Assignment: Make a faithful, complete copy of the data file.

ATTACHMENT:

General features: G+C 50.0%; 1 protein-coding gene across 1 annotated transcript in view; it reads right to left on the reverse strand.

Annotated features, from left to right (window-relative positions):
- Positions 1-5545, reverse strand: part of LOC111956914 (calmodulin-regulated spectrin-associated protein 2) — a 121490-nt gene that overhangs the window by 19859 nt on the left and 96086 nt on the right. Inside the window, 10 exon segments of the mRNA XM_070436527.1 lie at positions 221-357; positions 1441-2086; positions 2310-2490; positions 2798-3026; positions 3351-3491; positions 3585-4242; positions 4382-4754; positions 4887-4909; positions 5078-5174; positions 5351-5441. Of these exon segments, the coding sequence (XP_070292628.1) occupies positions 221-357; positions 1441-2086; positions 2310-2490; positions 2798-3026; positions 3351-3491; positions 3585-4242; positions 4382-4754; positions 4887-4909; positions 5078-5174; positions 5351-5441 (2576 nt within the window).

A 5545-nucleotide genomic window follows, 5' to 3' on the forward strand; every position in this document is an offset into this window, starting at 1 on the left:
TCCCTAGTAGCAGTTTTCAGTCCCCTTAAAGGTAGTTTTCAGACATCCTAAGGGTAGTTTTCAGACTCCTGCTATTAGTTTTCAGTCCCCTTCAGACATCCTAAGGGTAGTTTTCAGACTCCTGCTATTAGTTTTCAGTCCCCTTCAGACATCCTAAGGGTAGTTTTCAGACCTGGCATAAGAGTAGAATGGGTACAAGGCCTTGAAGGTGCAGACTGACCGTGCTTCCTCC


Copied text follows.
General features: G+C 50.0%; 1 protein-coding gene across 1 annotated transcript in view; it reads right to left on the reverse strand.

Annotated features, from left to right (window-relative positions):
- Positions 1-5545, reverse strand: part of LOC111956914 (calmodulin-regulated spectrin-associated protein 2) — a 121490-nt gene that overhangs the window by 19859 nt on the left and 96086 nt on the right. Inside the window, 10 exon segments of the mRNA XM_070436527.1 lie at positions 221-357; positions 1441-2086; positions 2310-2490; positions 2798-3026; positions 3351-3491; positions 3585-4242; positions 4382-4754; positions 4887-4909; positions 5078-5174; positions 5351-5441. Of these exon segments, the coding sequence (XP_070292628.1) occupies positions 221-357; positions 1441-2086; positions 2310-2490; positions 2798-3026; positions 3351-3491; positions 3585-4242; positions 4382-4754; positions 4887-4909; positions 5078-5174; positions 5351-5441 (2576 nt within the window).

A 5545-nucleotide genomic window follows, 5' to 3' on the forward strand; every position in this document is an offset into this window, starting at 1 on the left:
TCCCTAGTAGCAGTTTTCAGTCCCCTTAAAGGTAGTTTTCAGACATCCTAAGGGTAGTTTTCAGACTCCTGCTATTAGTTTTCAGTCCCCTTCAGACATCCTAAGGGTAGTTTTCAGACTCCTGCTATTAGTTTTCAGTCCCCTTCAGACATCCTAAGGGTAGTTTTCAGACCTGGCATAAGAGTAGAATGGGTACAAGGCCTTGAAGGTGCAGACTGACCGTGCTTCCTCC